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Translational Neuropharmacology


Parkinson´s disease and depression are common disorders with largely unknown etiologies. There is a need for disease-modifying therapies in these disease states. The Section of Translational Neuropharmacology studies these disease states at a molecular and cellular level both in preclinical models and in specimens from patients. The goal is to identify novel targets for improved diagnostics and pharmacological receptor-based treatments. It is important for receptors to be properly located in nerve cell to properly activate relevant intracellular signaling cascades. The laboratory studies the dynamics of the localization and functionality of receptors. A working hypothesis is that altered levels of receptors in a certain compartment of a nerve cell can underlie pathology. In that respect experiments are focused on identifying and study adaptor proteins and lipids which bind to receptors and regulate their localization and function. Biochemical, histological, pharmacological, molecular biological and behavioral techniques are being used in the laboratory.


Selected publications

Eriksson T, Delagrange P, Spedding M, Popoli M, Mathé A, Ögren S, et al. Emotional memory impairments in a genetic rat model of depression: involvement of 5-HT/MEK/Arc signaling in restoration. Mol. Psychiatry 2012 Feb;17(2):173-84.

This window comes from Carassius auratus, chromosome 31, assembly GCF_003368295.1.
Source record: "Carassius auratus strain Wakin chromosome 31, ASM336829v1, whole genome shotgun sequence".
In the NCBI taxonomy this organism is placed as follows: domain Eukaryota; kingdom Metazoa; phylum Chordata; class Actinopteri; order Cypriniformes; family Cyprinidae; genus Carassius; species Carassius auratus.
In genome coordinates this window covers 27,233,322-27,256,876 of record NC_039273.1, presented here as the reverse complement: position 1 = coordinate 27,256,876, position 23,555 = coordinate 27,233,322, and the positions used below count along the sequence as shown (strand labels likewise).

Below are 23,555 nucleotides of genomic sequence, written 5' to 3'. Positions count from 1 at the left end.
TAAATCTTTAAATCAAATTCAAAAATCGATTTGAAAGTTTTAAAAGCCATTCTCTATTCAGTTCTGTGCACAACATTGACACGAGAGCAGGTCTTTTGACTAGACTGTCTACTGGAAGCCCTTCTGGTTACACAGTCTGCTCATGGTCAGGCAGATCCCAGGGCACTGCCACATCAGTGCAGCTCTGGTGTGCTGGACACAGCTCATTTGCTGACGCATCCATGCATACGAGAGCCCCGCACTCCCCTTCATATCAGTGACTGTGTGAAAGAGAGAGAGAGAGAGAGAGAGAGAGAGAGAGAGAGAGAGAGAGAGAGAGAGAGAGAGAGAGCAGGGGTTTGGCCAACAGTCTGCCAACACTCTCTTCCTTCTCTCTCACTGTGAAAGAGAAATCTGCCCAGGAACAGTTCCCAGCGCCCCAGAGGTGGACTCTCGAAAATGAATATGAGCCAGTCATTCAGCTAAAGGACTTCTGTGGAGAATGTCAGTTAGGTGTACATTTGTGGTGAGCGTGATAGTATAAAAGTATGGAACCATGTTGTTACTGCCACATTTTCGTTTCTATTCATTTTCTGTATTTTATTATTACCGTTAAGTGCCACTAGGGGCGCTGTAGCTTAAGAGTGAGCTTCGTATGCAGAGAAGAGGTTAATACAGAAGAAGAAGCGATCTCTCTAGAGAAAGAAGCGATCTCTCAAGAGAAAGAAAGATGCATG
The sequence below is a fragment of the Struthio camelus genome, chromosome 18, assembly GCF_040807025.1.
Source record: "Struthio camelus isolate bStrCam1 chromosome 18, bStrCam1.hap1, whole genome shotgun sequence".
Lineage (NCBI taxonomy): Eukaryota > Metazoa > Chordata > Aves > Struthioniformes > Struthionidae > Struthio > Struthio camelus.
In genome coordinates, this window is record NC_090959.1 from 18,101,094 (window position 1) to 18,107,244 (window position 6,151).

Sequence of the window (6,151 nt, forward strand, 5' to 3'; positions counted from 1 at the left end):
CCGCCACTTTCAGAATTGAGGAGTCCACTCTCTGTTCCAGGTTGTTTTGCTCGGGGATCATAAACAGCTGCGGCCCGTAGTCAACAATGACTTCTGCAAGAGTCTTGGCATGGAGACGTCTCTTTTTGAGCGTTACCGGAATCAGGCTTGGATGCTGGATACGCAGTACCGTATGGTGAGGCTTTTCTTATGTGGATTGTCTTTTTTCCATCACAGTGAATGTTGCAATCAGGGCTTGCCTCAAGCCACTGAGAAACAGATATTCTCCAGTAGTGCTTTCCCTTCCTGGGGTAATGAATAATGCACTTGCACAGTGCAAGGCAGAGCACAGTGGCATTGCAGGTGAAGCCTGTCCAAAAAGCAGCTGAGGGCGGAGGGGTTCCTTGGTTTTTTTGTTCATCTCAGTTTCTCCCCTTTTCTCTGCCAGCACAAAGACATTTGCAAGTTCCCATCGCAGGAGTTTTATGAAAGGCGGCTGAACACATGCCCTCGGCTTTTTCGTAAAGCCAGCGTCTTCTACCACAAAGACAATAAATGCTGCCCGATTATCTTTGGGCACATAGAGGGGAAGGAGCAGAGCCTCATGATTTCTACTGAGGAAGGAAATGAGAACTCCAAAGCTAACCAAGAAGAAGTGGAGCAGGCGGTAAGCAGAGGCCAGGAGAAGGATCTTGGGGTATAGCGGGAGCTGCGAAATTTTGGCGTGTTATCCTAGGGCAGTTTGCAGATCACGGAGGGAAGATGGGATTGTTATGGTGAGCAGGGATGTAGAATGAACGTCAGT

Madeira A, Ohman E, Nilsson A, Sjögren B, Andrén P, Svenningsson P. Coupling surface plasmon resonance to mass spectrometry to discover novel protein-protein interactions. Nat Protoc 2009 ;4(7):1023-37.

Zhang X, Andren P, Greengard P, Svenningsson P. Evidence for a role of the 5-HT1B receptor and its adaptor protein, p11, in L-DOPA treatment of an animal model of Parkinsonism. Proc. Natl. Acad. Sci. U.S.A. 2008 Feb;105(6):2163-8.

Svenningsson P, Chergui K, Rachleff I, Flajolet M, Zhang X, El Yacoubi M, et al. Alterations in 5-HT1B receptor function by p11 in depression-like states. Science 2006 Jan;311(5757):77-80.

Svenningsson P, Tzavara E, Carruthers R, Rachleff I, Wattler S, Nehls M, et al. Diverse psychotomimetics act through a common signaling pathway. Science 2003 Nov;302(5649):1412-5.

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